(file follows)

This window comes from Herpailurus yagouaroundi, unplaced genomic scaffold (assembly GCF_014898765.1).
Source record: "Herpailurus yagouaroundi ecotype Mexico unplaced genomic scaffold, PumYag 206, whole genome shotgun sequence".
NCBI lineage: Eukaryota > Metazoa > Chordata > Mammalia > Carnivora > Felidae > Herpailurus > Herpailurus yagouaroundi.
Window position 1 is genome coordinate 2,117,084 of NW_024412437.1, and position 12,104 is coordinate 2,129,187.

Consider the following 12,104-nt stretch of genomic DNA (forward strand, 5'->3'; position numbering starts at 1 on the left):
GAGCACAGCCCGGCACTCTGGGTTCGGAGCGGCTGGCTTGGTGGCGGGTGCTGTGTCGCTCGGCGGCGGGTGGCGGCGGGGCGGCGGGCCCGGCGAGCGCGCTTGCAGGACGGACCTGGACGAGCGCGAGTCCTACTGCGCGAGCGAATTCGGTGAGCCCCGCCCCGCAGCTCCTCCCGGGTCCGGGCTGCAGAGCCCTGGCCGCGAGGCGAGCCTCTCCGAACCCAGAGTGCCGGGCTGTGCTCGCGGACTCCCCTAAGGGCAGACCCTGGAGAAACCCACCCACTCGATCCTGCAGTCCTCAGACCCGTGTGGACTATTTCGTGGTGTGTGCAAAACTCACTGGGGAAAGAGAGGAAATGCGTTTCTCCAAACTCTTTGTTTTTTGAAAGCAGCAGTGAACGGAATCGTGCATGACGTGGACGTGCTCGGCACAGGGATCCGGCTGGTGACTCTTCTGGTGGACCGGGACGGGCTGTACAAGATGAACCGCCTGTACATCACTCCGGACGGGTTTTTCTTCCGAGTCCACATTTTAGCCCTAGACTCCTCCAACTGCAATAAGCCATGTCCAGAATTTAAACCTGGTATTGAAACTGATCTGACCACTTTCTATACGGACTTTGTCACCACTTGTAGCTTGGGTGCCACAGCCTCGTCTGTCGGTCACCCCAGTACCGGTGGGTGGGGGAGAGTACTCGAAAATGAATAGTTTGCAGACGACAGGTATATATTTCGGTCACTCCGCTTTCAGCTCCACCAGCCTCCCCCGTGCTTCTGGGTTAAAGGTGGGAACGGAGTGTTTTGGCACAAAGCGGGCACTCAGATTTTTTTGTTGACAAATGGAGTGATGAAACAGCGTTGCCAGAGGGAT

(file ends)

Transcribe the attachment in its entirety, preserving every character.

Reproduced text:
This window comes from Herpailurus yagouaroundi, unplaced genomic scaffold (assembly GCF_014898765.1).
Source record: "Herpailurus yagouaroundi ecotype Mexico unplaced genomic scaffold, PumYag 206, whole genome shotgun sequence".
NCBI lineage: Eukaryota > Metazoa > Chordata > Mammalia > Carnivora > Felidae > Herpailurus > Herpailurus yagouaroundi.
Window position 1 is genome coordinate 2,117,084 of NW_024412437.1, and position 12,104 is coordinate 2,129,187.

Consider the following 12,104-nt stretch of genomic DNA (forward strand, 5'->3'; position numbering starts at 1 on the left):
GAGCACAGCCCGGCACTCTGGGTTCGGAGCGGCTGGCTTGGTGGCGGGTGCTGTGTCGCTCGGCGGCGGGTGGCGGCGGGGCGGCGGGCCCGGCGAGCGCGCTTGCAGGACGGACCTGGACGAGCGCGAGTCCTACTGCGCGAGCGAATTCGGTGAGCCCCGCCCCGCAGCTCCTCCCGGGTCCGGGCTGCAGAGCCCTGGCCGCGAGGCGAGCCTCTCCGAACCCAGAGTGCCGGGCTGTGCTCGCGGACTCCCCTAAGGGCAGACCCTGGAGAAACCCACCCACTCGATCCTGCAGTCCTCAGACCCGTGTGGACTATTTCGTGGTGTGTGCAAAACTCACTGGGGAAAGAGAGGAAATGCGTTTCTCCAAACTCTTTGTTTTTTGAAAGCAGCAGTGAACGGAATCGTGCATGACGTGGACGTGCTCGGCACAGGGATCCGGCTGGTGACTCTTCTGGTGGACCGGGACGGGCTGTACAAGATGAACCGCCTGTACATCACTCCGGACGGGTTTTTCTTCCGAGTCCACATTTTAGCCCTAGACTCCTCCAACTGCAATAAGCCATGTCCAGAATTTAAACCTGGTATTGAAACTGATCTGACCACTTTCTATACGGACTTTGTCACCACTTGTAGCTTGGGTGCCACAGCCTCGTCTGTCGGTCACCCCAGTACCGGTGGGTGGGGGAGAGTACTCGAAAATGAATAGTTTGCAGACGACAGGTATATATTTCGGTCACTCCGCTTTCAGCTCCACCAGCCTCCCCCGTGCTTCTGGGTTAAAGGTGGGAACGGAGTGTTTTGGCACAAAGCGGGCACTCAGATTTTTTTGTTGACAAATGGAGTGATGAAACAGCGTTGCCAGAGGGAT